I like to consume narratives about sport for precisely the reason that, beyond community level, I lack direct experience of it. I like to learn, through the characters’ eyes, of the tactics of game play and the feelings associated with competition: the lowest lows of injuries and being dropped from a team, the highest highs of ascending to the dizzying pinnacles of trophies and player awards. The insights I gain from these books and films stay with me.
To write a successful sports book, the writer needs to write to the knowledgeable and to the ignorant. The knowledgeable are the fellow athletes who can compare the experiences they’re reading about to their own. The ignorant are the people like me, who watch with a cursory glance, engaging primarily during Finals season, the ones who need key terms like “pass” and “tackle” explained to them before they can understand their impact. (I can also be guaranteed to forget who played, and who won, within a couple of months: luckily I’m married to a “walking encyclopedia” who remembers this stuff for me, for the rare occasions I want to fact-check something.)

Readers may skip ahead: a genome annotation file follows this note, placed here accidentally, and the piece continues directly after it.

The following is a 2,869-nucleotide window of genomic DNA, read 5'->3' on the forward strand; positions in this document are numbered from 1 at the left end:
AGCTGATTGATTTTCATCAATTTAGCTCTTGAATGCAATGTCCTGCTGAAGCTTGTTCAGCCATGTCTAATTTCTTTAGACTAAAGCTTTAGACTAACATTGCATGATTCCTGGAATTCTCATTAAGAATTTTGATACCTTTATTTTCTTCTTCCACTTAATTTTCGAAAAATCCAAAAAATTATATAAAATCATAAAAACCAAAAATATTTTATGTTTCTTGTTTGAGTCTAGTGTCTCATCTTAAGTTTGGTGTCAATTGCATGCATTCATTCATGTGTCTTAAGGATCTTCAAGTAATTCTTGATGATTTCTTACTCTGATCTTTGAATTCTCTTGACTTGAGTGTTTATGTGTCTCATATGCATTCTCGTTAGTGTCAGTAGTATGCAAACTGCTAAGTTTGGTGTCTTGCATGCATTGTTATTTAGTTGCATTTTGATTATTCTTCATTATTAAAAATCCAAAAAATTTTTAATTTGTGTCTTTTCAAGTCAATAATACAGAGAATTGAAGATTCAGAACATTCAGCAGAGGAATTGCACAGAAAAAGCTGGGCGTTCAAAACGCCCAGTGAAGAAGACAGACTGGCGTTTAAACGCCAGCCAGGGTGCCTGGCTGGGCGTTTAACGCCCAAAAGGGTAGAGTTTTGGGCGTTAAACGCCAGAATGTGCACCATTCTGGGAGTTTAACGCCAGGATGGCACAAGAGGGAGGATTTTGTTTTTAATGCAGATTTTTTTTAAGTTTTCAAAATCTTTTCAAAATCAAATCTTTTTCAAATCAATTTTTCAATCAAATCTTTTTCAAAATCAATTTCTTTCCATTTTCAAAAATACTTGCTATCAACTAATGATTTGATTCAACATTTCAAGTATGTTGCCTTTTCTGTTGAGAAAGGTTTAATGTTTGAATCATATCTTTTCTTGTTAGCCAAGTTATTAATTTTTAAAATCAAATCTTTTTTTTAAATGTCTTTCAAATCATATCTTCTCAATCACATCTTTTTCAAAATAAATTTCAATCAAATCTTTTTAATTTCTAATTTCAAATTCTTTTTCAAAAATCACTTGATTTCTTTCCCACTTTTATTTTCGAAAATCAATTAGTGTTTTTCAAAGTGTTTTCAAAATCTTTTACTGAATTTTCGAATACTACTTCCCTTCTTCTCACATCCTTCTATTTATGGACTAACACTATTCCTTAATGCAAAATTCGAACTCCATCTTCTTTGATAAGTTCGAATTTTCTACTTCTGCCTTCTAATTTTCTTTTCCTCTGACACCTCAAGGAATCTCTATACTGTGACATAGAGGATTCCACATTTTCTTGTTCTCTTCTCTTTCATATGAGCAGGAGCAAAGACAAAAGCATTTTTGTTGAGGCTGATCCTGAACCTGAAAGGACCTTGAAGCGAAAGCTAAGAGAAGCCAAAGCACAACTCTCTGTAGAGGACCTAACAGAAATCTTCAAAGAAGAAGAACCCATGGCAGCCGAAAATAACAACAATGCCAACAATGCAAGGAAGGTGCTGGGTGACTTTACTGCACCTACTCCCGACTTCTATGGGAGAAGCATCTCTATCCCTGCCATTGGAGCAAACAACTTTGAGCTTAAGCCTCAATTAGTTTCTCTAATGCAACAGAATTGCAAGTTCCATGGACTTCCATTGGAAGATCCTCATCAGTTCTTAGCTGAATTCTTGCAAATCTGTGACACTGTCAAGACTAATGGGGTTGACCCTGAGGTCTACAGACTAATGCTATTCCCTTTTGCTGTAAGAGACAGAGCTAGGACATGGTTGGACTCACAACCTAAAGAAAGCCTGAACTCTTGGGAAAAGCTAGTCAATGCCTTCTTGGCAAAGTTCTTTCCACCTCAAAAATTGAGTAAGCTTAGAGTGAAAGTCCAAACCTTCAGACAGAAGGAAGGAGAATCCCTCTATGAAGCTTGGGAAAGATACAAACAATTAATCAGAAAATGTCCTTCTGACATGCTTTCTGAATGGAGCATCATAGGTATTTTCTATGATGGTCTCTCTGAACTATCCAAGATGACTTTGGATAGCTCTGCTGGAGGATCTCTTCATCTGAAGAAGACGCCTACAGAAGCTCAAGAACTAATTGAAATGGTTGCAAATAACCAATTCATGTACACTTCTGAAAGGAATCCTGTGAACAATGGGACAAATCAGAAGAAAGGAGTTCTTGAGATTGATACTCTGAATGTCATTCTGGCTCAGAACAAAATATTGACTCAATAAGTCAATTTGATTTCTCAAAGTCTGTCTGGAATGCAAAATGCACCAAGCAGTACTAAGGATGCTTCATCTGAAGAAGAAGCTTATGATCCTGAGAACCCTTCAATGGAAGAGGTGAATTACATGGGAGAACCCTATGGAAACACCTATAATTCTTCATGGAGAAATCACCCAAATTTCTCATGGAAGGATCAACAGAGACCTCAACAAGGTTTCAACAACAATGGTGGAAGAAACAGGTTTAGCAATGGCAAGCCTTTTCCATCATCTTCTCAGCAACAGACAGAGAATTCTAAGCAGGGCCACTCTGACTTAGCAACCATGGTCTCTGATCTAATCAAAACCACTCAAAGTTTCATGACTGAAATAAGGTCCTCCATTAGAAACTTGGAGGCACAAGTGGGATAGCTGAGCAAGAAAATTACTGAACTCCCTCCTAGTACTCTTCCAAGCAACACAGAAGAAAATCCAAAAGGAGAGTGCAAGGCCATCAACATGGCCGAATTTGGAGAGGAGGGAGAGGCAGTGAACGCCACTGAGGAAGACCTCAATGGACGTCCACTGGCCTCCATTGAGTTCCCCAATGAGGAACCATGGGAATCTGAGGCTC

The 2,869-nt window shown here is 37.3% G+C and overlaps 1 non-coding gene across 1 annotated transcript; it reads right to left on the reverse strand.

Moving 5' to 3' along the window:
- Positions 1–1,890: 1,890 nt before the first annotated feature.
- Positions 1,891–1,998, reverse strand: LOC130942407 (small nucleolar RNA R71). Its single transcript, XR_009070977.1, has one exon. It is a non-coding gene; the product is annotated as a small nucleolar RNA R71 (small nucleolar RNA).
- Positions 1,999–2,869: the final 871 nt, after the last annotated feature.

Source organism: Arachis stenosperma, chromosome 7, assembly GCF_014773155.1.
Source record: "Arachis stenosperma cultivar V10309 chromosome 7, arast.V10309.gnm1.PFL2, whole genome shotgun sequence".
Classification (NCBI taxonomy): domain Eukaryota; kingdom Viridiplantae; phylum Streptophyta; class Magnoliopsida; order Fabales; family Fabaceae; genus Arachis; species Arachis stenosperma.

I liken it to J.K. Rowling needing to explain quidditch to new audiences in every book of the Harry Potter series. Those who read each book in sequence understand from The Philosopher’s Stone (The Sorcerer’s Stone in the US) what the game is and how it is played. Readers who pick up a book three or four into the series, however, have no idea of it and no outer reference, as it is an invented game. Rowling, therefore, had to create inventive ways to introduce the game and its rules anew – without boring her avid fans. Enter the mid-series historical journal found, with the rules of the game quoted in a different format (did this form the basis of Quidditch Through The Ages?). Readers new to the game learn its basic rules and format, while fans already familiar with it delight in the nuanced old-fashioned language and fancy text type that adorns its pages. This is a very effective format, in my opinion, which serves multiple purposes while encompassing a range of reader backgrounds. Onya, J.K.!
Does Les Jackson achieve the same level of writing proficiency? You’ll need to read my review to find out.
Les Jackson has updated his book since I read it, adding a new chapter about recent events. Watch his moving interview on the Leg It podcast to find out more.